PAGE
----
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Before you fly a kite
Always read the instructions first. These would normally give the proper assembly
information as well as basic flying hints and tips. A guideline to the strength of
the wind suitable for the kite may also be printed — do not exceed this as the kite
can become uncontrollable
Never fly kites in wet or stormy weather. Static electricity can build up and be
conducted down the line. This is also the reason why you should never fly a kite
with wire or anything metallic in the line.
Never fly kites over other peoples’ heads or in an area where someone else could
be injured from an out of control kite. Always make sure there is plenty of room
Do not fly close to roads or paths. Not only can it be dangerous if the kite comes
down but it can distract drivers as well.
Keep away from overhead power lines, transmission towers, telephone lines and aerials.
If your kite gets caught—DO NOT attempt to rescue it yourself—ask for help from the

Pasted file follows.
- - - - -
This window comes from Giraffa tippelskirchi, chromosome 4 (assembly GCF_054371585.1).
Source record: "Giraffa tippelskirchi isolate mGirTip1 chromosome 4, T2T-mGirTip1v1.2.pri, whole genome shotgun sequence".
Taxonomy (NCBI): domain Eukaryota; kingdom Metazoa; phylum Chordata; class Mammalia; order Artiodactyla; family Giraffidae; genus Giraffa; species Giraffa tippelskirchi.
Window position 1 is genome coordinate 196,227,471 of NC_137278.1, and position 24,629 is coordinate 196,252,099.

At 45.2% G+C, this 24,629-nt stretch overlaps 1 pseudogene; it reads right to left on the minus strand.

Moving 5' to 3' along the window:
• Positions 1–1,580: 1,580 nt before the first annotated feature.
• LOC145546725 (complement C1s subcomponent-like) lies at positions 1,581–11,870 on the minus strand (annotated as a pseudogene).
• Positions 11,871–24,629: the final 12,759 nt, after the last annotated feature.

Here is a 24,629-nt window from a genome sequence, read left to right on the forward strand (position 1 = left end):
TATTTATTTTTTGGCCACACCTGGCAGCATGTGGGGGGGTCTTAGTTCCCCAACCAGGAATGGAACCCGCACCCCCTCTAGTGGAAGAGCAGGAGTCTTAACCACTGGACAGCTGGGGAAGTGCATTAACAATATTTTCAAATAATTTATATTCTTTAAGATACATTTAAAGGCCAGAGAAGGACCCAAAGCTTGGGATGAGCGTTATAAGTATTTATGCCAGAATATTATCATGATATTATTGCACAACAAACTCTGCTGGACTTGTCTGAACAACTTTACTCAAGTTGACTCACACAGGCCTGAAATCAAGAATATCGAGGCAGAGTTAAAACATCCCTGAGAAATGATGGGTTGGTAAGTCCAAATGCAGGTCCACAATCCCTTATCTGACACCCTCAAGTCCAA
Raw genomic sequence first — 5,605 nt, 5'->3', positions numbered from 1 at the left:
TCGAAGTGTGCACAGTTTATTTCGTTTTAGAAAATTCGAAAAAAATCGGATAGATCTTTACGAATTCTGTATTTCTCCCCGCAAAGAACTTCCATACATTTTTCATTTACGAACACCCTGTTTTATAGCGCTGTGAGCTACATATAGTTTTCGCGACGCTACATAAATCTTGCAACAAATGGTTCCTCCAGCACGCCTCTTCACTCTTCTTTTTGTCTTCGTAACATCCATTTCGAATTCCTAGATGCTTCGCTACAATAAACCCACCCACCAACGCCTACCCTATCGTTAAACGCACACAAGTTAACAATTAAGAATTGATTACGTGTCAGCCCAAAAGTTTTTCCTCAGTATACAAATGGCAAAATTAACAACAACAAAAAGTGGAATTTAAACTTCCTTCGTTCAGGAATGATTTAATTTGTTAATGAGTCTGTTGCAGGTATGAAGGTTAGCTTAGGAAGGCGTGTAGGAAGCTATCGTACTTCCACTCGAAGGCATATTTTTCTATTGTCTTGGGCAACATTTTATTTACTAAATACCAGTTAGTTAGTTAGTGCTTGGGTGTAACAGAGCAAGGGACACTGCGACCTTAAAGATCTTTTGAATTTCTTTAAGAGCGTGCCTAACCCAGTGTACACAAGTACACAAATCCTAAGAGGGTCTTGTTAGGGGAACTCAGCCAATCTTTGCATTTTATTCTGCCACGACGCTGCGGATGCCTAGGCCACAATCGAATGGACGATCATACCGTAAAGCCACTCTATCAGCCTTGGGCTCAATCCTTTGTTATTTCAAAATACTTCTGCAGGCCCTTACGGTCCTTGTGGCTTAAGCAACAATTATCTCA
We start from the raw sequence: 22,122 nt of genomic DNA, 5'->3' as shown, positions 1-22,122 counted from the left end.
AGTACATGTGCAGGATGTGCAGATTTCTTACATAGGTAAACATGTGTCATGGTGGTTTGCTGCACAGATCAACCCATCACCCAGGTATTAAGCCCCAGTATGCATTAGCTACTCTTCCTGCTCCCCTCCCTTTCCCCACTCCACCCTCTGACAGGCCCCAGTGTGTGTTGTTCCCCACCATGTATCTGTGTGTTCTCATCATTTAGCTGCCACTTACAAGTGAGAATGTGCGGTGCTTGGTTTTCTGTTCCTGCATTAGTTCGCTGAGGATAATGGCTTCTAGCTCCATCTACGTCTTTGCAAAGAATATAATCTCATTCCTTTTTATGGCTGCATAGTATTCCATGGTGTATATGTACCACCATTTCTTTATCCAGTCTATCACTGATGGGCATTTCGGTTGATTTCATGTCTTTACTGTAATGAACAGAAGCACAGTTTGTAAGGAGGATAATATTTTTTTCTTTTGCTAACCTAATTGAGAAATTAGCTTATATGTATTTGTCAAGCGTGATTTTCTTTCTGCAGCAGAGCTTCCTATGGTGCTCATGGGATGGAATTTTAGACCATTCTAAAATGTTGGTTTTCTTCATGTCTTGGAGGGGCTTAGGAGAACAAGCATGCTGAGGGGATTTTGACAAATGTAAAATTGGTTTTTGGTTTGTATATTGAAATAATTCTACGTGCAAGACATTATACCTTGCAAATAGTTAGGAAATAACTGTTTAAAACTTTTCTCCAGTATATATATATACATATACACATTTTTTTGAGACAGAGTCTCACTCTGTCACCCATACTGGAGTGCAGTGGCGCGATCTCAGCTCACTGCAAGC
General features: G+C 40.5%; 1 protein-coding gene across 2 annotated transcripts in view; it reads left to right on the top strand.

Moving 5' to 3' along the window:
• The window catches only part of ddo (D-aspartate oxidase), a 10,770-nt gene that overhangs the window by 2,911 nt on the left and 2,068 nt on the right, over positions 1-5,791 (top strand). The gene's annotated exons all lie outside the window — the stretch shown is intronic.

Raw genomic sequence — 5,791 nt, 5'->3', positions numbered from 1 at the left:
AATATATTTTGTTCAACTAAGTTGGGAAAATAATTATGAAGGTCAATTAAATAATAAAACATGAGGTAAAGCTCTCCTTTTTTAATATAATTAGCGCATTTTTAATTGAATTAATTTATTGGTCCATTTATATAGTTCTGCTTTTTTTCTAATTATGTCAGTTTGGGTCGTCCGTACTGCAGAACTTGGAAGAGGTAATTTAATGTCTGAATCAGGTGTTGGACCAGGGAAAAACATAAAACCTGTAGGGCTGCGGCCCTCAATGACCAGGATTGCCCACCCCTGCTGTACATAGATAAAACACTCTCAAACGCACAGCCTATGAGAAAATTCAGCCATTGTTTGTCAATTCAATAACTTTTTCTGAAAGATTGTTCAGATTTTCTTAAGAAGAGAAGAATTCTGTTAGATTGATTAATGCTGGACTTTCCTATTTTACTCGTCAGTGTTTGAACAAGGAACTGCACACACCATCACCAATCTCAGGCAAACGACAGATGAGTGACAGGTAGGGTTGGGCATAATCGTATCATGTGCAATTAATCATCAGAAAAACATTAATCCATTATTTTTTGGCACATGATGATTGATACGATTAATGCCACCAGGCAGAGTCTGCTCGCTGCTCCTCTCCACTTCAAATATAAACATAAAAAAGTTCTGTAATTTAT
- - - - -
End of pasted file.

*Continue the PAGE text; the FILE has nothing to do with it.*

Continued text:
right people such as the electricity company.
Always be aware of what is behind you, be it people, roads or even cliffs! It is
easy to be distracted by the kite and step back.
Always wear gloves for strong pulling kites but be aware that gloves will not fully
Do not fly near airports or above 200 feet (60 metres)
Always tidy up after you. Take away any odd bits of line you have discarded, the
bag that the kite came in, etc. Dispose responsibly or recycle.
Be careful of animals, they can be easily frightened by flying kites—particularly
dual and four line kites.
If you have purchased a dual line sports or power kite, consider taking lessons in
how to fly the kite, the kite trader you bought the kite from should be able to guide
you in the right direction. Close Encounters Kite Display Team give free lessons.
Training is particularly important for power kites as these can be very dangerous
if not flown properly.
Always be courteous and think of others. Not everyone is happy with kites buzzing
around them. If someone else thinks your kite is a danger to others and asks you
to stop—do so. They may be more aware of what is happening than you are.